Altar Call – Opelika-Auburn News
May 24, 2015
When pastors stop preaching and start meddling
When the pastor brings up the subject of money in his sermon, some are quick to say, “He has stopped preaching and started meddling!” Well money is my subject today. More specifically, giving money to the church. Now don’t run; stay with me. Like Castor Oil, this may be helpful. Give me five minutes.
Here is the big idea: giving is a privilege. Consider it a duty and you spoil it. Giving gladly pleases God. God does not like obligatory giving. Am I sure this is true? Yes, because Saint Paul says it plainly: “So let each one give as he purposes in his heart, not grudgingly or of necessity; for God loves a cheerful giver” (2 Corinthians 9:7). Cheerful giving – that’s what God likes.
What about the tithe? Is that not an obligation? Well, tithing is God’s plan, introduced in the Old Testament as the biblical standard of giving. Then God expects me to tithe, right? Yes, but he is mainly concerned about the spirit in which you give. The Bible does teach that “the tithe belongs to the Lord.” But give a tithe of your income to God because you “have to,” and you might as well not give at all.
Our motivation is the key. Once
Jesus came into the world, grace entered the picture. So the grace of God moves
us to give generously, not out of duty but out of gratitude for what Christ has
done for us. Grace moved the churches of
Paul uses the beautiful word “sharing.” Genuine happiness comes not from what we receive, but from what we share. Sharing takes happiness to another level, the level called joy. The Macedonian Christians were not wealthy; they were extremely poor. Yet the awareness of God’s grace filled them with such “abundant joy” that they freely shared what they had.
Sharing what we have is giving at its best. Some Christians, having “paid the tithe,” are quick to say, “Don’t ask me for more; my tithe is all the church is going to get.” But they deny themselves the “abundant joy” that comes from giving “beyond the tithe.” Christ can move us to share out of the abundance of what we have to meet the needs of others who are suffering.
When we learn to share freely, because “freely we have received” from the hand of God, we discover that we cannot out-give God! The more we give, the more we receive from God, though not necessarily money. God has better gifts than money!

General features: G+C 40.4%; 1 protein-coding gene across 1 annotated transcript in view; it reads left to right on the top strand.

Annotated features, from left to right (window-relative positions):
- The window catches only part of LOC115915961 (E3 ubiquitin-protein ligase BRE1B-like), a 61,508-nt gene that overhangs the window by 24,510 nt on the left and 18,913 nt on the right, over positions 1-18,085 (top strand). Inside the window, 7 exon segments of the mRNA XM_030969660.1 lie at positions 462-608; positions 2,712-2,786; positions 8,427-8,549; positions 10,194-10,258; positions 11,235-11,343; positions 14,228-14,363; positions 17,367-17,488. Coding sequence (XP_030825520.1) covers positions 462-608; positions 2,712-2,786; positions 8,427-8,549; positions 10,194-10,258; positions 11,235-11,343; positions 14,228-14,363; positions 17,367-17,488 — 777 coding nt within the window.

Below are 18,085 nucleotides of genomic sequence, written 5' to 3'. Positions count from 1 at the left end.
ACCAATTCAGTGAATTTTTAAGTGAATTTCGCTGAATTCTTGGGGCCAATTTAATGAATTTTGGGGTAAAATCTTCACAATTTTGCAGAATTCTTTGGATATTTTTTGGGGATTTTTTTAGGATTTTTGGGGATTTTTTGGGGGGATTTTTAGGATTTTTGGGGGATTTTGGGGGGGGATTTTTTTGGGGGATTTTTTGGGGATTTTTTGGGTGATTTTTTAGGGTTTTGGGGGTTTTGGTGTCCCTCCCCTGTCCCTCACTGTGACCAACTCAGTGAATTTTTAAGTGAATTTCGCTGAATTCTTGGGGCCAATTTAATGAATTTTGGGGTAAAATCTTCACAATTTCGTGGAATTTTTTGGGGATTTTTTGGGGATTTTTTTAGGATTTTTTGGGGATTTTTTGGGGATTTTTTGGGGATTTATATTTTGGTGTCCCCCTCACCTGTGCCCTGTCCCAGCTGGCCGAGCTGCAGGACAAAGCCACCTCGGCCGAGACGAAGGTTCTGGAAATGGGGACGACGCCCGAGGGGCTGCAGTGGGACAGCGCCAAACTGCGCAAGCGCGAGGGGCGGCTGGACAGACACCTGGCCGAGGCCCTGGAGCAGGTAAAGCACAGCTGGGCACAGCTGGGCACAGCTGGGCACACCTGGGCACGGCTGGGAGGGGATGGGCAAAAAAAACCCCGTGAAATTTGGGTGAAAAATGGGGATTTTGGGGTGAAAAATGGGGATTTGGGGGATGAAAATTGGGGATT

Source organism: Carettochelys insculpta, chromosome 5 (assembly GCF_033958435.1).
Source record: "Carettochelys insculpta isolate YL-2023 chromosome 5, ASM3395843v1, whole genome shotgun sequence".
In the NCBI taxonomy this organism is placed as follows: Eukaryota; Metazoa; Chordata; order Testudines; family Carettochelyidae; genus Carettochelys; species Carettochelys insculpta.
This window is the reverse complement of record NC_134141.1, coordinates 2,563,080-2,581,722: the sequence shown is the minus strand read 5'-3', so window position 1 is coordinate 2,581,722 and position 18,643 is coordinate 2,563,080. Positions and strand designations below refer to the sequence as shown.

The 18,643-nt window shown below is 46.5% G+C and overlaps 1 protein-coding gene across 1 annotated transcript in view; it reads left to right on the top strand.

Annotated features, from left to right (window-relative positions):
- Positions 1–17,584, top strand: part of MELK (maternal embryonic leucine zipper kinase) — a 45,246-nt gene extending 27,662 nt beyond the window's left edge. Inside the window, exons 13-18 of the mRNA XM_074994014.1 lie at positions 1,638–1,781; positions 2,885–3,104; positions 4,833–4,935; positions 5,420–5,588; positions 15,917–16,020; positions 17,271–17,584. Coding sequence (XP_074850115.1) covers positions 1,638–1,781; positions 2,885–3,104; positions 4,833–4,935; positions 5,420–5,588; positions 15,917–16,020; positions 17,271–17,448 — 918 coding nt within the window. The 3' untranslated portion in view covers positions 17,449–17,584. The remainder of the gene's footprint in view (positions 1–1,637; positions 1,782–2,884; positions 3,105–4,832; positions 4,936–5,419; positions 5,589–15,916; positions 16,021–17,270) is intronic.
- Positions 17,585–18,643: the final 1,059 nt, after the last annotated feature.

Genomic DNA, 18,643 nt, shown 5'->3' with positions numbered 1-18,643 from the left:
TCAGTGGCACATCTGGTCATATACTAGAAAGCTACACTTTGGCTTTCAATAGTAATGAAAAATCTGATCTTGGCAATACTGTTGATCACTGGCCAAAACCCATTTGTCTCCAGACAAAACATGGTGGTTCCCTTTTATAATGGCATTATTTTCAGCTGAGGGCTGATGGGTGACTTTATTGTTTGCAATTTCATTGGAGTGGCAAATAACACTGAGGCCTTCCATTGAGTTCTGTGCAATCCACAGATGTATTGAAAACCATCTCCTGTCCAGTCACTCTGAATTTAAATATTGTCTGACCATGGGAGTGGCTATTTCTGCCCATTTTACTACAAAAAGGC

My wife has the gift of giving. She loves to give things away – not only money but clothes, furniture, pictures and other items among her “stuff.” The amazing thing is that the more she gives away, the more she receives from God. Her giving has done so much for her that I am beginning to try it myself!
Sharing generously is a sign that you are living in the kingdom of God. The rewards of such giving are joy and laughter. You give two suits away and before you know it, someone gives you a new suit! You find yourself laughing out loud because you realize that God is at work. And you realize that God is giving you more and more because he knows you will not hoard it but pass it on to his needy children.
A precious widow in our church said to me, “My heart was touched by the needs of orphan children in Zambia. I want to give enough to care for one of them for a year.” She has done that now for ten years – and gladly. She did not wait for a committee to act. She opened her purse, and her heart, and acted on her own. And this gift for missions has been beyond her tithe to her church.
Each of us must decide if life is a warehouse or a journey. If it is a warehouse, then we need more and more stuff. But if life is a journey, then traveling light is the best plan. Clinging to our stuff hinders our progress on the journey to the Father’s House.
Think about your stuff – your possessions. Everything you have has come to you by the hand of God. You can hoard and treasure your stuff – or you can give it to God. When you give it all to him, then you can have the joy of using it to help others in need. The more you share what you have to help the poor, the more joy God will pour into your heart.
One day soon all your stuff will belong to someone else. You will no longer need it. While you have it, you can use it to make a difference in the world. There is danger in supposing that “one day” you will share your stuff. You may never get to that day. So you will be wise to do something right now, today.
Write a check to your church for missions – to save a child in Africa from malaria or to aid earthquake victims in Nepal. Give half your clothes to the poor. For God’s sake, do something that feels like “giving generously”! You may not stop laughing for a week! Giving generously, and gladly, can affect you like that!
Well, so much for the subject of money. Hopefully what you have read was better than a dose of Castor Oil! + + +